In this page I have collected some software products realized by myself over time. So far, you will find two libraries written in C, which can be linked (either statically or dynamically) to your C/C++ programs (actually, googling a bit it’s relatively easy to find articles and tutorials on how to use dynamically linked C libraries in other languages, such as Kotlin/Native or Java/JNI, but I personally do not recommend this approach unless you have compelling reasons to do so).

Why C? Surprisingly, even if today there are a lot of modern languages, the old C devised by Dennis Ritchie in 1972 (50 years ago, more than a geological era in this field) is still one of the most spread languages all over the world. According to the TIOBE index, it is currently at the second position in the general rank (February 2022), but it was first until January 2022, when it was overtaken by Python.

This can be explained very simply. C is the lowest level among the high level programming languages. It is not a coincidence that it is almost the only language used in Operating Systems, Driver Development, Embedded Software, Compilers and Debuggers, and so on. It is a general-purpose, procedural computer programming language, which provides constructs that map seamlessly to typical machine instructions: using C you will have to handle pointers and bitwise operators, which translates efficiently into assembly. It does not support the Object Oriented Programming paradigm, so it is a bit more distant from the human way of thinking, but it is certainly more efficient in terms of executable produced as a result of compilation.

Software efficiency, in terms of reduced memory footprint of the produced code and reduced number of instructions needed to perform a task, is considered a bit outdated today, since the main focus is on business agility and short time to market. However, software efficiency is absolutely a key issue, in a broad sense it can even be considered an ecological choice (quoting an article from Bjarne Stroustrup we can say that: “Software efficiency equates to energy conservation”). According to an interesting paper published on Proceedings of the 10th ACM SIGPLAN International Conference on Software Language Engineering (2017), in most cases the C language is the fastest and most energy efficient choice.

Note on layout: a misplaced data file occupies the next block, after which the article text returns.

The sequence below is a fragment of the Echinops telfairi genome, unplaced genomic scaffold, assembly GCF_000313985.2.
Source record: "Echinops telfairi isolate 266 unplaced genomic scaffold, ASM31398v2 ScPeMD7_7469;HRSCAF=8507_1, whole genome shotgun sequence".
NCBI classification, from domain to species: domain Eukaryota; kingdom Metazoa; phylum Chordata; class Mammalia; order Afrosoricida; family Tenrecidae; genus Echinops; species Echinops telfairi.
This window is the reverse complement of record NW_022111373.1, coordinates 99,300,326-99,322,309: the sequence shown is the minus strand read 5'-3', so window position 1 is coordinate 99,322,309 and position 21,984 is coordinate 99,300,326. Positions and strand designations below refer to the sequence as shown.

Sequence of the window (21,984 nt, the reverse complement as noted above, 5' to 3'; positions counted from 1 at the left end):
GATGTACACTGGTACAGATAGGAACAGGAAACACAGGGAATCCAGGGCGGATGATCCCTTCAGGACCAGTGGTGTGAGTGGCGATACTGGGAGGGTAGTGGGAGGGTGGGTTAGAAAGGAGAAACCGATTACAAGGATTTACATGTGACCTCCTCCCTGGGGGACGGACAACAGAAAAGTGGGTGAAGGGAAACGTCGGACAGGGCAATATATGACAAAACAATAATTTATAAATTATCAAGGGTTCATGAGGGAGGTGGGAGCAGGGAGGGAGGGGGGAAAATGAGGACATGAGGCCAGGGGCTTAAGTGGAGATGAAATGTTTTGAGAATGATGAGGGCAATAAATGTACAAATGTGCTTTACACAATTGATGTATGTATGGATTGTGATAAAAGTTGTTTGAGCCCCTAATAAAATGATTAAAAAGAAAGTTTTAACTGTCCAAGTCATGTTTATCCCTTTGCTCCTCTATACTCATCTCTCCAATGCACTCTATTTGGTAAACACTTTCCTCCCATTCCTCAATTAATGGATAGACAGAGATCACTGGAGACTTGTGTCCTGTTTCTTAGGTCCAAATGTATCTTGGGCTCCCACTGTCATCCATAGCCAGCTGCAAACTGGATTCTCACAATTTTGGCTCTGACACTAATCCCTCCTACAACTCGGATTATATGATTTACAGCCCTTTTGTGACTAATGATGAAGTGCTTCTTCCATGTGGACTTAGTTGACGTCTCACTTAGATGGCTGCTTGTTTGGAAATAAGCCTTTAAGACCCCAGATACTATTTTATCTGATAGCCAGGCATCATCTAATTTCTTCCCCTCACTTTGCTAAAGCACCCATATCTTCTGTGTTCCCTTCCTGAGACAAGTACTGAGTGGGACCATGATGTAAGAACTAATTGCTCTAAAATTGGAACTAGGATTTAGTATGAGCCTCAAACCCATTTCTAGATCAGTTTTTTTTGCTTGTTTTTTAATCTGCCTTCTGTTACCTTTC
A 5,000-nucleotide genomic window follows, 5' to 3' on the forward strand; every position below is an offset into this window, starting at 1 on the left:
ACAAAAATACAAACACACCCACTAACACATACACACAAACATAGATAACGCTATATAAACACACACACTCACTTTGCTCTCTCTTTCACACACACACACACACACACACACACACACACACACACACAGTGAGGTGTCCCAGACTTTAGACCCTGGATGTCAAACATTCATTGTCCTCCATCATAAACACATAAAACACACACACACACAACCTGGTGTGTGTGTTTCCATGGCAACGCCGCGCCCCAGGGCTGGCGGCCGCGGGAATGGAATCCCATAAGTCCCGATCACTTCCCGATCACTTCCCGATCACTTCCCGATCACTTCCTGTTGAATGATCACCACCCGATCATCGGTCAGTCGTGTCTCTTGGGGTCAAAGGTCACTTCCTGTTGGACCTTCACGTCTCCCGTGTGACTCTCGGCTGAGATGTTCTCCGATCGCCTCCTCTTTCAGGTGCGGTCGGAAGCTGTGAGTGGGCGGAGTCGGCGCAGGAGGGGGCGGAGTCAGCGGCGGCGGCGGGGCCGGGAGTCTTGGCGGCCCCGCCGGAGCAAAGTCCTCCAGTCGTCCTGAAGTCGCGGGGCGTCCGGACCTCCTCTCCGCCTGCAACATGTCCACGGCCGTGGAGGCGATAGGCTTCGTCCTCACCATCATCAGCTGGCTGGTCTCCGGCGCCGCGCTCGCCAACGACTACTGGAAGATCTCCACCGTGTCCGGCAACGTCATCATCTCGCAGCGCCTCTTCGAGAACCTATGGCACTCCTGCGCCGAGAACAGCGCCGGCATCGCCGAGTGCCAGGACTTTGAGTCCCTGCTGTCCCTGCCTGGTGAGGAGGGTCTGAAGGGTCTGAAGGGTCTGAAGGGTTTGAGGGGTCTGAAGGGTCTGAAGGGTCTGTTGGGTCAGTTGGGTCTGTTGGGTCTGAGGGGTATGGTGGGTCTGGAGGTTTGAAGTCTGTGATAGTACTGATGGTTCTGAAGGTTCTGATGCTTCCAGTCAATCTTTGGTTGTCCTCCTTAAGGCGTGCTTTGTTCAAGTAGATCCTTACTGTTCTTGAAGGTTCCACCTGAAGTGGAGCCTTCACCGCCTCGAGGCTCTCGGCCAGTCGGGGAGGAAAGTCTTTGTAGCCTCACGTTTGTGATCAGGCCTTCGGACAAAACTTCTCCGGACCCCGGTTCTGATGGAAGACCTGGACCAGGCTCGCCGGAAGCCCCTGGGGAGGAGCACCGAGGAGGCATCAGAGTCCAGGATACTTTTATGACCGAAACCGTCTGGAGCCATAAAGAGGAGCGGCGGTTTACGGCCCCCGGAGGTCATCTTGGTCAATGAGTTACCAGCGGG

Software that can be downloaded from this page is licensed under the Apache License v2.0 (see licensing terms here).

You are free to download and use it as you prefer, and nothing is due to the author.

However, if you think that this work is good enough for your purpose and you want to contribute somehow to my effort, you are free to donate.

libfmrt (C/C++ Fast Memory Resident Tables Library)

libfmrt is a software library written in C language, which can be statically or dynamically linked to any C/C++ source code, providing Fast handling of Memory Resident Tables (hence the meaning of the acronym fmrt). It offers the ability to manage huge amount of data stored into in-memory tables, giving high efficiency and O(log2N) complexity. To achieve this requirement, in-memory data are stored into tables organized as AVL trees (see Tutorial on AVL Trees below).

libfmrt is not a Data Base. As such, it does not fit tasks that requires some typical DB properties, such as persistence or capability to perform SQL queries or to join tables. Rather, it is suitable for tasks that require optimized handling of volatile data, such as implementation of a fast in-memory cache or handling of great amount of temporary data.

libmixf (C/C++ Mixed Functions Library)

libmixf is a library born time after time by collecting several routines written over time for different purposes. It provides a set of mixed functions (hence the name), organized into several categories:

  • File and File System Handling
  • Time and Date Handling
  • String Handling
  • Configuration Files Handling
  • Log Handling
  • License Handling
  • Lock Handling
  • Counters Handling

The first revision of libmixf library (v.1.0.0) was ready in October 2019 and was initially named libmisc (where misc standed for miscellaneous). It contained most of the current functions, but Counters Handling functions were still not present.
In november 2019, revision v.2.0.0 introduced Counters Handling functions. Those two versions did not have a license, and being license free software they were actually proprietary. In June 2021, besides some minor changes, the library was licensed under the Apache v.2.0 license and its name was changed from libmisc to libmixf (a libmisc library was already available on the web). This explains why the first libmixf revision is v.2.1.0.